First of all, especially before getting into any detail regarding the doubts and questions surrounding the composition of sunscreen products, it is imperative to provide an answer to a very first question, and without any ambiguity, because this question alone justifies lingering on each point of the discussion.
Are sunscreen products indispensable?
We can often hear this question, which involves another obvious one: “Isn’t the protection provided by a sunscreen product more harmful than the sun itself?”
Let’s make it clear right now: YES, an adapted sunscreen product is indispensable in case of exposure, especially if it is prolonged (longer than 10 to 15 minutes) and repeated (in summer, on holidays, on a daily basis for outdoor workers…).
And NO, no matter what the product contains (we did say, no matter what the product contains), it is not more harmful, and still preferable to the damaging effects of UV rays. Experts at Cosmetic OBS really think it is better to use a “bad” product than none when staying in the sun.
Harmful effects in the short term (sunburns on the skin), in the medium term (premature skin ageing), and maybe especially in the long term (the increasing development of melanomas, these very serious skin cancers) are too well-known to pretend otherwise. A sunscreen product is not a luxury product, it is a public health imperative.
And what is true for adults is even more so for children, whose skin is more sensitive, more fragile, and less well-armed to protect itself: in short, more vulnerable.
If we do not feel like staying in the shade all the time, dressed from head to toe, and right up to the tip of our fingers, all summer long, then we must use a sunscreen product. But that is where it gets a bit tricky: which one is best?
Which level of protection is best?
Of course, the ideal degree of protection depends on each type of skin, and on its complexion, level of sun tan…
But in any case, the product chosen must protect against both UVBs, which are responsible for the skin’s inflammation phenomena (redness, burns, sunburns…) and UVAs, which result in premature skin ageing, and are also involved in the development of melanomas, the very serious skin cancers.
There is nothing mandatory regarding this issue in cosmetic regulations today. However, a European Commission Recommendation, which became mandatory in July 2013, includes several provisions to ensure the efficacy of sunscreen products.
This text thus defines a “minimum degree of protection that should be provided by sunscreen products”, that is:
• a UVB protection of sun protection factor SPF 6 (SPF),
• a UVA protection of UVA protection factor of 1/3 of the SPF,
• a critical wavelength of 370 nm.
It is to be noted that the SPF indicated only refers to the level of the anti-UVB protection, and therefore that the protection needs to be completed with an anti-UVA protection, within a UVB/UVA ratio ≤ 3. A logo – the letters UVA surrounded with a circle – is used by professionals to mark the compliance of the product with these specifications.
Is the SPF announced reliable?
It is a recurring debate which regularly makes the newspaper headlines: the SPFs displayed on labels are suspected to be overestimated, and much higher than the actual protection the sunscreens products provide.
This is the hobby-horse of Laurence Coiffard, professor and researcher at the Université de Nantes, France, who denounces these “false” SPFs on the basis of SPF measuring tests performed in her Laboratoire de Pharmacie Industrielle et de Cosmétologie (Industrial and Cosmetology Pharmacy Laboratory).
The whole controversy is about the measuring method. To this day, only an in vivo method is validated by the authorities (the French, European and international authorities, via an ISO standard) to measure the SPF. It is on this basis that manufacturers calculate and display their products’ level of protection.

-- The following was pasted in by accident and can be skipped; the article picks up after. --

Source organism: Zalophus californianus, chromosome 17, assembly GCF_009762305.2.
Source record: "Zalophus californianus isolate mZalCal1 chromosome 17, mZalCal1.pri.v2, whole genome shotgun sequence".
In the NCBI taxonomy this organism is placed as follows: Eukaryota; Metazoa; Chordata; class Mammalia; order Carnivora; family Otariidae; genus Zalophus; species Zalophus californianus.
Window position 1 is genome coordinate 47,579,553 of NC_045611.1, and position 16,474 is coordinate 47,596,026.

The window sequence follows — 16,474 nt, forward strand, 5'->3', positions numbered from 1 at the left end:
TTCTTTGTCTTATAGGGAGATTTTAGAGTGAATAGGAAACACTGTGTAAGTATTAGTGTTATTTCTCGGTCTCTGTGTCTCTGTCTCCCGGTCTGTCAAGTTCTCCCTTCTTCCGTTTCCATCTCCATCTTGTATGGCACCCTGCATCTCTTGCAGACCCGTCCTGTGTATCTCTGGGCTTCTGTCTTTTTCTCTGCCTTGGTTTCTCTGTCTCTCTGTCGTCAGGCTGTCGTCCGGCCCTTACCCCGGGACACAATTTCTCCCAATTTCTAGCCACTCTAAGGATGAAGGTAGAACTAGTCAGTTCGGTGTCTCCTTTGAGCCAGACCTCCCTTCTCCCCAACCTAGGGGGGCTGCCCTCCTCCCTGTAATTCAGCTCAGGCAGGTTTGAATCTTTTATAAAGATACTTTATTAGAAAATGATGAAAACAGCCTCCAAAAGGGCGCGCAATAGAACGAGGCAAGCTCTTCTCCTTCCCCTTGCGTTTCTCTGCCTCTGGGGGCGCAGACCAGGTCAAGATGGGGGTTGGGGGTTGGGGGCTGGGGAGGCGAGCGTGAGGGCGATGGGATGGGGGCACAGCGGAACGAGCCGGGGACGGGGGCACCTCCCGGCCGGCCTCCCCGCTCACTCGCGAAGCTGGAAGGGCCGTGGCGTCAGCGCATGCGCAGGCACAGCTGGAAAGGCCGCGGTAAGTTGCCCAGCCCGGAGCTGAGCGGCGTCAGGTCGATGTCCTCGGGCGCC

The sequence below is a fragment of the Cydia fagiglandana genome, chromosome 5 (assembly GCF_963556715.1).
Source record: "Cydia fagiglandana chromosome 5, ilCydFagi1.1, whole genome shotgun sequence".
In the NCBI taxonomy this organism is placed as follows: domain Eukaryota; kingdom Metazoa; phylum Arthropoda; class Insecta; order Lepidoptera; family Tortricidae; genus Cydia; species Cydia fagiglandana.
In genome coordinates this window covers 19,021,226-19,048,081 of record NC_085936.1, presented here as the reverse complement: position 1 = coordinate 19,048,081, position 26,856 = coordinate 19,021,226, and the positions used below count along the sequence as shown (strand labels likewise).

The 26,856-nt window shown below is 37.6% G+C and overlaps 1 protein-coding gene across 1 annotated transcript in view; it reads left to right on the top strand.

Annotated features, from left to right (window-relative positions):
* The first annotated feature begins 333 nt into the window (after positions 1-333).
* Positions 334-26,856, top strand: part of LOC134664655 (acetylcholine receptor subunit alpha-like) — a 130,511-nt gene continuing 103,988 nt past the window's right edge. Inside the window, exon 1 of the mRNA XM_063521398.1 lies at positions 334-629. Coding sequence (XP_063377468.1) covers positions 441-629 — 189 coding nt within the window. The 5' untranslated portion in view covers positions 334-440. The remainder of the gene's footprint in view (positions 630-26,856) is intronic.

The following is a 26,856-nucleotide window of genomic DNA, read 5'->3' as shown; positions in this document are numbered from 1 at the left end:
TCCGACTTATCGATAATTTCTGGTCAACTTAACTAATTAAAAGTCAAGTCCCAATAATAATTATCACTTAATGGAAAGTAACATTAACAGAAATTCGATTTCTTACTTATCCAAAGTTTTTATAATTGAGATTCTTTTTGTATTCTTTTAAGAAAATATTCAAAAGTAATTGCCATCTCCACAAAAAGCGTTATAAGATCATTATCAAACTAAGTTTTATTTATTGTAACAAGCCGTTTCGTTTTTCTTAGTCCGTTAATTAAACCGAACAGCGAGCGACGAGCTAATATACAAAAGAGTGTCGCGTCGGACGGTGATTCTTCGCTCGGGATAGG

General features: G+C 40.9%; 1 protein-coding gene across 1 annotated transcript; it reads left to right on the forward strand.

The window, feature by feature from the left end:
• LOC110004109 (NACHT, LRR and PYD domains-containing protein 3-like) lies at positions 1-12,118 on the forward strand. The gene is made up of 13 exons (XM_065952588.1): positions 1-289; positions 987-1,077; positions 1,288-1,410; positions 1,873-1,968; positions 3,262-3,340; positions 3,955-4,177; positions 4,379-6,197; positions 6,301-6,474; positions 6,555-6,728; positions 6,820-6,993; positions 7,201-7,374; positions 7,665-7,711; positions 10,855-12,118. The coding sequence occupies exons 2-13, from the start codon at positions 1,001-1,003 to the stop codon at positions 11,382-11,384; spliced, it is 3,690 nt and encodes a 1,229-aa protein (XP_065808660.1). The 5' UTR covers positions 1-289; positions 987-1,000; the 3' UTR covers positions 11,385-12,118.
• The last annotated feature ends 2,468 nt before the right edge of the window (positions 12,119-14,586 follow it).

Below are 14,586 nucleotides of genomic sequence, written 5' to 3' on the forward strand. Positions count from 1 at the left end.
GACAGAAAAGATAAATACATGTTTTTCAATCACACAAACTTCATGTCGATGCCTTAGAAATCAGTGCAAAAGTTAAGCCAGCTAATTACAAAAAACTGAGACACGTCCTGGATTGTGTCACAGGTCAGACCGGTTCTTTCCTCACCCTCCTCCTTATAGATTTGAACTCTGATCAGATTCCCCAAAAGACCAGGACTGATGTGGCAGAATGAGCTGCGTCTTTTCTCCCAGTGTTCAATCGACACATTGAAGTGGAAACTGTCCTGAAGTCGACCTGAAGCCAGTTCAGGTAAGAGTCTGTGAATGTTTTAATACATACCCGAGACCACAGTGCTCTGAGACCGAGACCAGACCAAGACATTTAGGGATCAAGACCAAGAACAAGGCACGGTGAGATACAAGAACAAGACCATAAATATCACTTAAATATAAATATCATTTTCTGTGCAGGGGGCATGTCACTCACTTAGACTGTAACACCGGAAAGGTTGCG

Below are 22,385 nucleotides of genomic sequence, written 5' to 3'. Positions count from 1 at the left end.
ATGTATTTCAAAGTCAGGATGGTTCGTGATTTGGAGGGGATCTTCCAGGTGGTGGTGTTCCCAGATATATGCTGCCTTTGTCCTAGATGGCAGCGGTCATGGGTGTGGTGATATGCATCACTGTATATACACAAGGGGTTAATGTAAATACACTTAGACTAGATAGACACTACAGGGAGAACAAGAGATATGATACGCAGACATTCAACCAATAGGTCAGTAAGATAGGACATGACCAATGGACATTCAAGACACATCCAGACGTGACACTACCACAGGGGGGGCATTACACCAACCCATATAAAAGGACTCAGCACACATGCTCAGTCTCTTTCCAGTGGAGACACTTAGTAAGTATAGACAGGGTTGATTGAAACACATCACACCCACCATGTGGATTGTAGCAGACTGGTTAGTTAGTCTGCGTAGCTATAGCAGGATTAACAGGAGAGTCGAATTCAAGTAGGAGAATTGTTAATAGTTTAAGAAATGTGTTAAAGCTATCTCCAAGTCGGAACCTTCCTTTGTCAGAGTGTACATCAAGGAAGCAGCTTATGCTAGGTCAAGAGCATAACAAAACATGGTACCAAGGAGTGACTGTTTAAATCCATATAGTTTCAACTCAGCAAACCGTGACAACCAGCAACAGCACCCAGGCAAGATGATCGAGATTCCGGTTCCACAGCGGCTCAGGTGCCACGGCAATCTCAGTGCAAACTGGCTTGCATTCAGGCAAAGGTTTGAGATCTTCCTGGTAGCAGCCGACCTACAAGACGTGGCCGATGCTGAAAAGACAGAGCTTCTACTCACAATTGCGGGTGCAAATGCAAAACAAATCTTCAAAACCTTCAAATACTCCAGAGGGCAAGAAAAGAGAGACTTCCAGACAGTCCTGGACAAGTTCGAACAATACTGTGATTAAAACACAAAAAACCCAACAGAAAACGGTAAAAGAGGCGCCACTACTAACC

However, Laurence Coiffard carries out her in vitro tests according to her own method, which is not validated by health authorities. She highlights in particular that adding ingredients with anti-inflammatory effects into sunscreen products (Allantoin, Bisabolol…) distorts in vivo results by delaying the main inflammation reaction of the skin, the sunburn.
Consequence: the natural warning message sent by the skin, meaning “I’ve had enough sun, you should take me away from it now”, is postponed. We remain exposed to the sun for a longer period of time than we should, and our skin always ends up suffering from it, because it absorbs more UVAs, among others.
The UVA protection can also be reduced, since its level is calculated as a function of that of the SPF.
And all this should be done in compliance with regulatory requirements.
Which SPF is best?
To this day, no decision has been made to bring the discussion to a close, and the ongoing work of official authorities – for instance the ISO – to develop an in vitro SPF measuring method that would be validated and recognized by all parties present, should not be over before the next two or three years.
In the meantime, what should we recommend?
First, let’s remind everyone that too low an index protects against almost nothing, and that a “sun block” does not exist, which means we can never be totally protected, or at least not 100%.
So if there is any doubt about the actual value of the SPFs displayed, we can only advise you to go for higher ones. Even if they protect less than they claim, they still provide a better protection.
Although of course, none of them excuses you from remaining sensible when it comes to exposing yourself to the sun:
• do not stay in the sun for too long, even if you have applied a protective product,
• renew the application frequently to maintain the protection, especially after having perspired, swum or wiped your face and body,
• do not reduce the quantity of product to be applied recommended by the manufacturer: by reducing this quantity, you do reduce the level of protection significantly.
Synthetic filters or mineral screens?
The efficacy of sunscreen products results from two types of ingredients: synthetic filters and mineral screens. However, they are both controversial as to their harmlessness, if not their efficacy.
Are synthetic anti-UV filters harmful?
They protect the skin by absorbing sun rays. Here is the first criticism usually formulated: this mode of action thus enables UV rays to penetrate the skin, and if this system does protect from sunburns, it does not protect the skin from melanomas in the long term.
What is sure is that some of them are suspected of having an oestrogenic activity, and therefore of acting as endocrine disruptors. This is already an issue for adults using them, and a real problem in case of repeated applications on a child’s skin. But it becomes a major concern when we think each swimmer covered with these substances leaves a small quantity of them in the sea or river waters… and as the natural chain goes, no doubt they will end up eating them through fish flesh…
What is also perfectly well-known and proven is that many of these synthetic filters are endowed with a strong allergenic potential. Some of these allergenic filters have been banned by regulations or abandoned by the cosmetics industry. However, others are known – such as octocrylene – whose safety of use is being reassessed by health authorities because of the numerous allergic and photo-allergic reactions related to their use, but which are still very commonly used.